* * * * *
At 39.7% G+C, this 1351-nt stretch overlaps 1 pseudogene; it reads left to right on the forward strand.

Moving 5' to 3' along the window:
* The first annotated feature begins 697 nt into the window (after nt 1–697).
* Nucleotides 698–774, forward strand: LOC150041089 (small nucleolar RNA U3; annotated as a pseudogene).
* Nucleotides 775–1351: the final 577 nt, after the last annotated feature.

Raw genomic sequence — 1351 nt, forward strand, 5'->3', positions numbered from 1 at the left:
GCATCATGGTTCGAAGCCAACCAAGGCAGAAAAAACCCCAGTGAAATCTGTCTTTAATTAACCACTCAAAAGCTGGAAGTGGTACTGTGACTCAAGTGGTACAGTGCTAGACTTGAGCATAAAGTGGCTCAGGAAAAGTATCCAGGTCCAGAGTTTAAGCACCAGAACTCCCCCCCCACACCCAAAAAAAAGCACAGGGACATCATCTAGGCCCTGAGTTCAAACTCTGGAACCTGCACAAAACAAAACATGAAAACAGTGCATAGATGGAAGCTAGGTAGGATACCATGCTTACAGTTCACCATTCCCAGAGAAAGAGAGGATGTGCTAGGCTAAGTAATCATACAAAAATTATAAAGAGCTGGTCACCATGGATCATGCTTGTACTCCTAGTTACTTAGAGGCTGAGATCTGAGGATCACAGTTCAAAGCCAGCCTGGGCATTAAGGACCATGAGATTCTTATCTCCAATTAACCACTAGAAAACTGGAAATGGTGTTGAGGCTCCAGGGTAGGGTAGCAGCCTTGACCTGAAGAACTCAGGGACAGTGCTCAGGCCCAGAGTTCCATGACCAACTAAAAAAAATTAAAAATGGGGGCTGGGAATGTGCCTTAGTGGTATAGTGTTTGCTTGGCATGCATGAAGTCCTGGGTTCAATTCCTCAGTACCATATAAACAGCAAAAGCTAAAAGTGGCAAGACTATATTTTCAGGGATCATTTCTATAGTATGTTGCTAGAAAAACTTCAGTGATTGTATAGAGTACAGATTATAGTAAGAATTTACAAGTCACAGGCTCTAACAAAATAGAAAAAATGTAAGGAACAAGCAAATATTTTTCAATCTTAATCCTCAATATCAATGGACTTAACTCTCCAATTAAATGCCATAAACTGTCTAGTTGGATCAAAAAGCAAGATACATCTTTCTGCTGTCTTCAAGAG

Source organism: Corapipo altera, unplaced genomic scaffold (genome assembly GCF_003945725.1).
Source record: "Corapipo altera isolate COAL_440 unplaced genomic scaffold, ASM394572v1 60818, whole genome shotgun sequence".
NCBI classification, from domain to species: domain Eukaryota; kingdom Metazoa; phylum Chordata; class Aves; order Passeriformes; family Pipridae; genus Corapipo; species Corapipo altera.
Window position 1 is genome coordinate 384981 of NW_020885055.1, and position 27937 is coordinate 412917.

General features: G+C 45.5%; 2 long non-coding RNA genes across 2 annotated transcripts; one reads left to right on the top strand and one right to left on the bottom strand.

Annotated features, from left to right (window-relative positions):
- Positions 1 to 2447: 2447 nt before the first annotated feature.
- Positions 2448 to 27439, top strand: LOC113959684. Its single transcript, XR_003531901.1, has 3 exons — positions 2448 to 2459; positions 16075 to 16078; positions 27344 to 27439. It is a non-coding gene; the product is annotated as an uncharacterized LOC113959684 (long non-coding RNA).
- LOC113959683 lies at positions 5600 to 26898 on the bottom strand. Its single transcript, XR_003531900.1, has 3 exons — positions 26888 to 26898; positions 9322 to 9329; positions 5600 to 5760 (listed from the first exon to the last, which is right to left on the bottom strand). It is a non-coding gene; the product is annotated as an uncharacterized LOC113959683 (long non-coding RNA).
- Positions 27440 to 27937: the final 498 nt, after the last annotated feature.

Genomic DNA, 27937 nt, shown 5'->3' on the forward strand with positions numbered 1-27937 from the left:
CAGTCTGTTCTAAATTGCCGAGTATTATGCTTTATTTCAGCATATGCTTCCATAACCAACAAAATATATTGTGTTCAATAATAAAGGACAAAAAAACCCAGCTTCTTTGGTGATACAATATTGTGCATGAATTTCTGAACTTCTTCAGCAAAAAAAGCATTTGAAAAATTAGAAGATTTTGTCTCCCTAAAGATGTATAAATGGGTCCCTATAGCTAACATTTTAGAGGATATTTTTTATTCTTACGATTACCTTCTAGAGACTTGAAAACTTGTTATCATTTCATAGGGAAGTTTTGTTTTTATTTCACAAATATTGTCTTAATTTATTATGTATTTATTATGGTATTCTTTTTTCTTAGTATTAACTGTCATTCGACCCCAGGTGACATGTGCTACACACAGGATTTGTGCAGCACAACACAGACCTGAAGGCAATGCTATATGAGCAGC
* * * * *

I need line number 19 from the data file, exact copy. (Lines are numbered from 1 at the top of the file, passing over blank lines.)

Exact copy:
CAGTCTGTTCTAAATTGCCGAGTATTATGCTTTATTTCAGCATATGCTTCCATAACCAACAAAATATATTGTGTTCAATAATAAAGGACAAAAAAACCCAGCTTCTTTGGTGATACAATATTGTGCATGAATTTCTGAACTTCTTCAGCAAAAAAAGCATTTGAAAAATTAGAAGATTTTGTCTCCCTAAAGATGTATAAATGGGTCCCTATAGCTAACATTTTAGAGGATATTTTTTATTCTTACGATTACCTTCTAGAGACTTGAAAACTTGTTATCATTTCATAGGGAAGTTTTGTTTTTATTTCACAAATATTGTCTTAATTTATTATGTATTTATTATGGTATTCTTTTTTCTTAGTATTAACTGTCATTCGACCCCAGGTGACATGTGCTACACACAGGATTTGTGCAGCACAACACAGACCTGAAGGCAATGCTATATGAGCAGC